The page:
Gold prices saw a modest uptick on Friday (31 March) following two sessions in negative territory, while oil futures headed sideways during an uneventful European session in the commodities market.
Safe-haven demand for gold remained lacklustre two days after the UK gave the European Union formal notice of its intention to leave the 28-member bloc and the dollar held a position of relative strength compared to major global currencies.
At 5:04pm BST, spot gold was trading up 0.35% or $4.19 to $1,246.93 an ounce, but still below the psychological $1,250-level, while Comex gold for June delivery was up a mere 0.07% or 90¢ to $1,248.90 an ounce.
FXTM research analyst Lukman Otunuga said gold remains supported above $1,225. "With risk aversion set to heighten amid the Brexit developments, gold bulls still have an opportunity to propel prices higher.
"Although most investors remain somewhat optimistic over President Donald Trump's pro-growth policies boosting US growth, a situation where the reality is well below market expectations could bolster the yellow metal's allure."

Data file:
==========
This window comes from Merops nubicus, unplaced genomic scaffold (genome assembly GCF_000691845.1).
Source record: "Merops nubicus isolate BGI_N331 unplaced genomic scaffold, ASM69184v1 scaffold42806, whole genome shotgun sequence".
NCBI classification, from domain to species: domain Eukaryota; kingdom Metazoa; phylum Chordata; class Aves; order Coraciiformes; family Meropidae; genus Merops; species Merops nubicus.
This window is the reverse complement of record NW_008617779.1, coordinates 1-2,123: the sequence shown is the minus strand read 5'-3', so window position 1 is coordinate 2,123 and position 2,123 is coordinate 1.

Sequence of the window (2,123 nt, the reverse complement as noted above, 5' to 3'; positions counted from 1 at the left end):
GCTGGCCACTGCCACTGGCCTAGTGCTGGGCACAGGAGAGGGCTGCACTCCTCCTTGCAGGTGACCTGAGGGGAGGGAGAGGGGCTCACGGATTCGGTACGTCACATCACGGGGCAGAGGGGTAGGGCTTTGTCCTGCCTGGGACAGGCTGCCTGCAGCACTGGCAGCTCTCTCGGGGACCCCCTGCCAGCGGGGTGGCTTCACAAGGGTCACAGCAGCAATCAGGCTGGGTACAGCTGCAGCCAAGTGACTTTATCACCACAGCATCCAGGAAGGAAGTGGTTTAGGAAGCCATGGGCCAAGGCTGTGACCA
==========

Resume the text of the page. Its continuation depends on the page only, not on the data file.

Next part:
Elsewhere in the precious metal market, spot platinum was down 0.07% or 62¢ to $948.15 an ounce, while the Comex silver contract for May delivery was broadly flat at $18.21 an ounce.
Away from precious metals, oil futures failed to register any substantial moves intraday, with much of the market contemplating some form of market supportive action by Opec at its next meeting in Vienna, Austria on 25 May 2017.
At 5:10pm BST, the Brent front month futures contract was down 0.41% or 27¢ to $52.69 per barrel, while the West Texas Intermediate was up 0.38% or 19¢ at $50.54 per barrel, still holding firm above the $50 per barrel level.
Michael Wittner, global head of oil research at Société Générale said: "We continue to believe that Opec cuts will result in the rebalancing of the global oil markets in 2017, despite recovering US production, and assuming that Opec cuts are rolled over for the second half.
"The US weekly stats should soon start to provide evidence of rebalancing to the oil markets, probably by the end of April."